My photo
Charleston, SC, United States
"Fear is a stranger to the ways of love. Identify with fear, and you will be a stranger to yourself." -ACIM

Tuesday, August 25, 2009

I Hate Crying

I wish I could give all of you a happy and everything is ok blog post, but that isn’t how this one is going to go.

I got a call on Tuesday afternoon from my mom and the second I picked up the phone, I knew it wasn’t good. My grandfather died on Monday night.

The man lived for 98 long years and I will never forget him as long as I have breath. I can still remember when I was a kid and every afternoon when I got out of kindergarten, 1st and 2nd grade him being there to pick me up. The man taught me how to write my first sentence, how to spell my own name and how to care for others. I can remember Christmases, church services, summer afternoons and weekends home from college. When I needed him, he was there. That’s about as much as you can say about anybody. He was always there.

I don’t think I ever had a real conversation with my grandfather after I reached my adult years. I didn’t have to; I knew what his answers would be. He lived his life as an open book. There were only a few simple principles to it: God, Family, and anyone in need of a helping hand. I truly think that he was and will continue to be one of the guiding lights in my life. At least I already realize that I’ll never be half the man he was; I don’t have that kind of strength in me. Nobody does. Others may disagree, but to me that’s truth. I’m trying to dedicate my life to service, and in some small way I’m doing this because I know it’s the right thing and all he ever wanted was for my family to be good people, and to try and do the right thing.

He grew up poor, served his country in WWII, worked hard, went to church every Sunday, raised four children and served his community at every opportunity. He read his Bible and was undefeated at Scrabble. I’ve never met in all my travels a man whose principles were held as tightly or who had a mind as sharp as my grandfather’s.

Now I have only tears to shed and a life to remember and look up to. I feel helpless here on the other side of the world. I can’t help my mother mourn or pick up the pieces; I can’t give my grandmother a hug and cry with her. I don’t cry (especially in front of people) but today has been spent in pain and nothing but tears. I went on a long walk by myself this afternoon just to be away from everyone. I looked out over the mountains and cried till it hurt.

I didn’t know what to do so I just picked a red rose and wrote my Granddaddy a letter. I think since here they keep the dead for a week before they stop mourning, I’ll keep the rose and letter hanging for that long before I take them down. It may sound strange, but I seriously don’t know what to do right now other than that.

I wrote you this letter and put it outside my door… I’ll always remember and love you.

Friday, August 14, 2009

The Walled City and Loose Cannons

So this past weekend was awesome. Me and three other volunteers went on a mini vacation for Saturday night and Sunday afternoon to Sighnaghi. It’s a town from ancient history that I won’t insult by guessing the century. (13th I think). Let me tell you that this is one of the more beautiful places I’ve ever been with some of the best views and some great food.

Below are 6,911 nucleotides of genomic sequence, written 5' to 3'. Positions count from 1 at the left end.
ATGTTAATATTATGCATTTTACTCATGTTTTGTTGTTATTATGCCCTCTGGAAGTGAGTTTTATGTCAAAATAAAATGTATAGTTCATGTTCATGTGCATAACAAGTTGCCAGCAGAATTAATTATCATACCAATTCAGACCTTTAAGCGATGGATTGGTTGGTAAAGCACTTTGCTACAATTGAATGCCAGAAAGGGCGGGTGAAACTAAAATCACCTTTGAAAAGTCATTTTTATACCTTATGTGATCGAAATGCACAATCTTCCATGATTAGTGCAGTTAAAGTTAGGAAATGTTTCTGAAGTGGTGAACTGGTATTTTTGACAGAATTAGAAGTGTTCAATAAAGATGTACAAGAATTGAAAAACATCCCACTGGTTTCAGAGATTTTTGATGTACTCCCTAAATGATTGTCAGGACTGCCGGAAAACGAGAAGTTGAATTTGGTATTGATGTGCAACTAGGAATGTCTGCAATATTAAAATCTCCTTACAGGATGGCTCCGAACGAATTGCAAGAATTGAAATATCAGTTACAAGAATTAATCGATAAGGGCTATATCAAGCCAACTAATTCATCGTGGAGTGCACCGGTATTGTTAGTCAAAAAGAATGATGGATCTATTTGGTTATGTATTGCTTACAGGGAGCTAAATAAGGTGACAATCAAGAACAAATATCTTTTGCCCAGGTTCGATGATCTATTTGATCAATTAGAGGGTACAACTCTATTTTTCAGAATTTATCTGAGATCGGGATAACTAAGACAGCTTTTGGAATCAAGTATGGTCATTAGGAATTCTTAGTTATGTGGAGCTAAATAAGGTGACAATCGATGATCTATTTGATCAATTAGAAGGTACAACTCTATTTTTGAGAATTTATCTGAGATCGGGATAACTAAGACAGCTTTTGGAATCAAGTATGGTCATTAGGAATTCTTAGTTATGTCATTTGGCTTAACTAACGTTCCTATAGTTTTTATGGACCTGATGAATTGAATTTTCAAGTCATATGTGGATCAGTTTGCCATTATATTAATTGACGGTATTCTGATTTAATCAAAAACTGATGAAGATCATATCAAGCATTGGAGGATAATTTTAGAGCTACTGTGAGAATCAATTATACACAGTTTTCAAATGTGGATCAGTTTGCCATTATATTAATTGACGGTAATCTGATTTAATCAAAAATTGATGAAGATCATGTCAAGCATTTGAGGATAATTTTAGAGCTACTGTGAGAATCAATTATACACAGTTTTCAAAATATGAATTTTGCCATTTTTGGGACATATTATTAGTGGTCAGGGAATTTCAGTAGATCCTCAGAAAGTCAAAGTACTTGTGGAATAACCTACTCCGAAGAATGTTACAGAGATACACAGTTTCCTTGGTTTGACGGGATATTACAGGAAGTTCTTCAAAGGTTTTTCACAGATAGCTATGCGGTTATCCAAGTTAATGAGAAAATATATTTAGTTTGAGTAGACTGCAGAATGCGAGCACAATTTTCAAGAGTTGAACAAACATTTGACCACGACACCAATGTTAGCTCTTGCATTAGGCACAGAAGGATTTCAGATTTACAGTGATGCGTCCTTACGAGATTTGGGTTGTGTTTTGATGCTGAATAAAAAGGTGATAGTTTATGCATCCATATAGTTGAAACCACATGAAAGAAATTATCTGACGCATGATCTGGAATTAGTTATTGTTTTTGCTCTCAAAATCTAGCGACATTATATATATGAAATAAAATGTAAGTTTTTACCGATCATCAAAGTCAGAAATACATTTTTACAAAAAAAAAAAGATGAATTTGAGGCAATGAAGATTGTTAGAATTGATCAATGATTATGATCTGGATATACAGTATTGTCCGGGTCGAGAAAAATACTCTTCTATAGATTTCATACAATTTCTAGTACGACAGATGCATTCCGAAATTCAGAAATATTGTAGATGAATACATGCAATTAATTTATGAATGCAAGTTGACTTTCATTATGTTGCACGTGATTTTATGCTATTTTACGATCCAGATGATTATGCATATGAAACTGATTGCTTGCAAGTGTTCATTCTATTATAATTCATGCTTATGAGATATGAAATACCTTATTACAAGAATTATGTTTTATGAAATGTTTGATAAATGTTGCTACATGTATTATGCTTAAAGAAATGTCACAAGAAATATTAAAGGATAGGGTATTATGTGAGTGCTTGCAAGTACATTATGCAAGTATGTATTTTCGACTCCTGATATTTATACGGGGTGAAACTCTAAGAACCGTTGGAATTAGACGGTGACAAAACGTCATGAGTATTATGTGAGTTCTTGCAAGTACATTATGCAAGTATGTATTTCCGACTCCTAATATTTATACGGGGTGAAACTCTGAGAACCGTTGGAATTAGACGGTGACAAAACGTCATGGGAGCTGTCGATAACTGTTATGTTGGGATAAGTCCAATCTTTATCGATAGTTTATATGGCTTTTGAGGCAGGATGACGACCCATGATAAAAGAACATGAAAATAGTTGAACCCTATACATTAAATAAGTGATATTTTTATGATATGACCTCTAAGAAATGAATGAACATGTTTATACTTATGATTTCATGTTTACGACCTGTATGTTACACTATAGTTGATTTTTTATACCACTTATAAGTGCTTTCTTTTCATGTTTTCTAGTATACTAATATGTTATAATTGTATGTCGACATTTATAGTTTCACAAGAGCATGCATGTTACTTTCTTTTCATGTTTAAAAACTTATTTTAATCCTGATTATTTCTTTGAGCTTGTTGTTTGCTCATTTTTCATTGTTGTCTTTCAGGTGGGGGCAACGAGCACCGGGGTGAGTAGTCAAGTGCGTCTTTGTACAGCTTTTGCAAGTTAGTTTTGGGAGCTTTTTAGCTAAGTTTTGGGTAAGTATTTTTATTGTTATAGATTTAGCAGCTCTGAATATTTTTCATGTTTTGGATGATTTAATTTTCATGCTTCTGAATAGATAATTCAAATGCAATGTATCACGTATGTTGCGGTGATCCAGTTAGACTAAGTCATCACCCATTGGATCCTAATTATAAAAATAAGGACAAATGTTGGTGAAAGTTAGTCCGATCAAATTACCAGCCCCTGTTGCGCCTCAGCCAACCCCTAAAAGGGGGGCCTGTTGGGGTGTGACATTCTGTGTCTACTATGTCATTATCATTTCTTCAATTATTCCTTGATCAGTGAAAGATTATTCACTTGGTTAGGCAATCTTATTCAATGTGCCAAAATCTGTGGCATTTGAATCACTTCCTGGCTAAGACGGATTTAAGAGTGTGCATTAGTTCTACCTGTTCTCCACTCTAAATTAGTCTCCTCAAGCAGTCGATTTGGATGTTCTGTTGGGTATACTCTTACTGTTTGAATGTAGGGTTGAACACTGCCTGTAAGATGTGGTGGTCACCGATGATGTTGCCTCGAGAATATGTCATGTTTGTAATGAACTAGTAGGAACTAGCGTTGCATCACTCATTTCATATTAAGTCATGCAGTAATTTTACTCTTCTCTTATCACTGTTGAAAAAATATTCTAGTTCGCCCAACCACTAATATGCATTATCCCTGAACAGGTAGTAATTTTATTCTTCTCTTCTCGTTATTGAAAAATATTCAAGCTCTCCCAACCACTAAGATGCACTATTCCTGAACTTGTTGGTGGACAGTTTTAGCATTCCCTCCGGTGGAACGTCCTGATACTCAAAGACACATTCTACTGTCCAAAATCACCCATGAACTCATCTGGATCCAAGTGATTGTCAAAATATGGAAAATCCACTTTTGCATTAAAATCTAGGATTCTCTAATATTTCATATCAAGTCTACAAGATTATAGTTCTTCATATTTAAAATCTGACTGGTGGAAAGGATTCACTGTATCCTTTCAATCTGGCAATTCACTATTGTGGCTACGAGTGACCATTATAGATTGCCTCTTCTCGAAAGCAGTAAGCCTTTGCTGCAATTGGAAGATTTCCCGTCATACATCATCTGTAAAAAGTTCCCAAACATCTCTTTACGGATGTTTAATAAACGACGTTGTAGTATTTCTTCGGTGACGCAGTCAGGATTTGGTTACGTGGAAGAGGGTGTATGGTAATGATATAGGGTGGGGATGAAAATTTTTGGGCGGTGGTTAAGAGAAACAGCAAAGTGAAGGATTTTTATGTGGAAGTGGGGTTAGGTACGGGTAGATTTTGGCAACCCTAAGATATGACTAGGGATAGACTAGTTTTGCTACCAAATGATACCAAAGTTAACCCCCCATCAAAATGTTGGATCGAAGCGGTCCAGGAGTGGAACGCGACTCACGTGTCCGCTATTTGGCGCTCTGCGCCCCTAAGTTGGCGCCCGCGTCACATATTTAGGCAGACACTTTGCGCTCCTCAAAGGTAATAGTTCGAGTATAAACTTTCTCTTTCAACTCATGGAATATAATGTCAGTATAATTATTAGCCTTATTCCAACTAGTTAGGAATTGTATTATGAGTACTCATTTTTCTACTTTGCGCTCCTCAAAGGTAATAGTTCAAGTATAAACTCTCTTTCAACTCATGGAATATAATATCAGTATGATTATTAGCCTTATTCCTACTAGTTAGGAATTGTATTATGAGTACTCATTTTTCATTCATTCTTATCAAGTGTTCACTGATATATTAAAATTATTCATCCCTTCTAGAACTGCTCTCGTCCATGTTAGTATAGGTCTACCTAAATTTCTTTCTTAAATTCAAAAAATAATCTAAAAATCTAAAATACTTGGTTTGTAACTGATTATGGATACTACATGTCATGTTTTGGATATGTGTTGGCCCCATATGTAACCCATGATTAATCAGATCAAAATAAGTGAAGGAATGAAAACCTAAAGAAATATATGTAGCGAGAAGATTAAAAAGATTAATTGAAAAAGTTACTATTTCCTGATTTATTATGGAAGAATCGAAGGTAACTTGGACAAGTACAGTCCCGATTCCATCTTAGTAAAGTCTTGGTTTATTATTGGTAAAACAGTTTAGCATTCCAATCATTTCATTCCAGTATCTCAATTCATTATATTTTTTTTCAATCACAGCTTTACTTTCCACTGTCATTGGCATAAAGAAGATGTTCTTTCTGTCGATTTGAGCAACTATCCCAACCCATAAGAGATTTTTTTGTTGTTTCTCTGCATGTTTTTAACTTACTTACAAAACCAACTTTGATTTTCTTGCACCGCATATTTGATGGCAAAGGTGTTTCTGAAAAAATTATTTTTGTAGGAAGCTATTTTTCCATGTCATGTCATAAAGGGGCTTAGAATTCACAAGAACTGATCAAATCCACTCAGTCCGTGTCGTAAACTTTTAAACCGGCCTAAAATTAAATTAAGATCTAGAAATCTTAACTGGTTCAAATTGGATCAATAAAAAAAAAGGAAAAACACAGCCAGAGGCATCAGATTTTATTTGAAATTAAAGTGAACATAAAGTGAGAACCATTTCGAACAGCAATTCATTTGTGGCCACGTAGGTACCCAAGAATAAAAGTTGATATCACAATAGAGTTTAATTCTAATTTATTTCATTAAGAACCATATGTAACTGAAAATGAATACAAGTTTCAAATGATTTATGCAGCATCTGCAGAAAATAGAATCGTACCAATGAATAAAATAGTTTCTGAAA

We arrived late in the afternoon on Saturday and I had to take a shower at the hotel/home that we were staying in since my family here in Tokhliauri had been without water for 5 days and hence I had not had a shower. Shower out of the way, we walked around to get our bearings in the city and then headed for one of the only Mexican restaurants in the whole country. Its authentic Mexican too since apparently one of the women who cooks there spent several years in Mexico, fell in love with their food and came home to cook it. I had a beef and bean burrito and some red rice that was very good. We also had some very strong sangria made from local red wine and fruit. The whole place was decorated like you would imagine any Mexican place to be; sombreros and Mexican blankets on the wall, strings of peppers, and portraits of Mexicans in black and white all over the place. This may seem normal to you, but in Georgia, this is the last thing you expect to see.
After dinner we walked around a bit more and took photos like the tourists we were, had a few beers in the central park and then headed back to the hotel. The hotel was really just a house that this family rented out to people passing through and was sort of like a hostel style. When we got there we found all the other tourists hanging out in the common room and eager to meet and chat with us. There was a Polish couple, a Russian guy, a Frenchman, an Australian woman, and a Turkish woman all there along with our two Georgian hosts. It was awesome! We had a great time hanging out and sharing stories of our travels and life experiences. When we couldn’t use English we just resorted to Russian. Only one of the other Americans with me spoke Russian, but it was easy to translate using both languages.
The next morning we got up, ate breakfast there and then went out exploring the city by day. The wall around it is amazing for the time that it was built. There are 12 towers that were used for the 12 villages that surrounded the central city of this kingdom. Whenever it came under attack, each village would come into the city and each would be responsible for defending their tower. The city itself is on the side of a mountain and there is a steep drop-off to the massive valley below. On the other side of the valley are the Caucus Mountains and on the other side of them is… well… Russia/Chechnya. Anyway, it’s easy to see why the city never really fell to anyone since you could see an attacker coming from days away in any direction and you’d really have to want it to make the trip over either set of mountains. We also checkout the local museum which was actually pretty cool and loaded with all kinds of artifacts and history of the region in both Georgian and English. The day in Sighnaghi ended with us at a cafĂ© where I had some fried cabbage with ham (sub bacon and you got good ol’ Southern fried cabbage) and some pork medallions in an awesome sauce. Yum! But all good things must come to an end and we got on a long marshutka ride back to Tokhliauri where me and one of the other volunteers got off and went home.